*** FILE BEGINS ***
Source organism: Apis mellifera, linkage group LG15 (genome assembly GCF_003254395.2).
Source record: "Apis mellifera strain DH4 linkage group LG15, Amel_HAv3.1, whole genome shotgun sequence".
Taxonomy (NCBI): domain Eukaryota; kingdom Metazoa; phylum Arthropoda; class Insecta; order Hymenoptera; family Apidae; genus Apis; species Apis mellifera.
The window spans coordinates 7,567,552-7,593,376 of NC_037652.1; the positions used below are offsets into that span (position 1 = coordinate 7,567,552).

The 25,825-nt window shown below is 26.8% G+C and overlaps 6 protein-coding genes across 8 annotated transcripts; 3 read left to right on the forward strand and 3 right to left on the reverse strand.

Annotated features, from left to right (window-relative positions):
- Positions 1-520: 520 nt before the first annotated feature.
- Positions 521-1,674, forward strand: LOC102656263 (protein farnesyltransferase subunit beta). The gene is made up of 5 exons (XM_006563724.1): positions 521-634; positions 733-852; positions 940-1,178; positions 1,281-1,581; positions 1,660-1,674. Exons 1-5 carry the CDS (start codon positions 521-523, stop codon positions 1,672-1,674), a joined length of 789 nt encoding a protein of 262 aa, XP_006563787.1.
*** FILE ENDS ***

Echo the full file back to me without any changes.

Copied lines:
Source organism: Apis mellifera, linkage group LG15 (genome assembly GCF_003254395.2).
Source record: "Apis mellifera strain DH4 linkage group LG15, Amel_HAv3.1, whole genome shotgun sequence".
Taxonomy (NCBI): domain Eukaryota; kingdom Metazoa; phylum Arthropoda; class Insecta; order Hymenoptera; family Apidae; genus Apis; species Apis mellifera.
The window spans coordinates 7,567,552-7,593,376 of NC_037652.1; the positions used below are offsets into that span (position 1 = coordinate 7,567,552).

The 25,825-nt window shown below is 26.8% G+C and overlaps 6 protein-coding genes across 8 annotated transcripts; 3 read left to right on the forward strand and 3 right to left on the reverse strand.

Annotated features, from left to right (window-relative positions):
- Positions 1-520: 520 nt before the first annotated feature.
- Positions 521-1,674, forward strand: LOC102656263 (protein farnesyltransferase subunit beta). The gene is made up of 5 exons (XM_006563724.1): positions 521-634; positions 733-852; positions 940-1,178; positions 1,281-1,581; positions 1,660-1,674. Exons 1-5 carry the CDS (start codon positions 521-523, stop codon positions 1,672-1,674), a joined length of 789 nt encoding a protein of 262 aa, XP_006563787.1.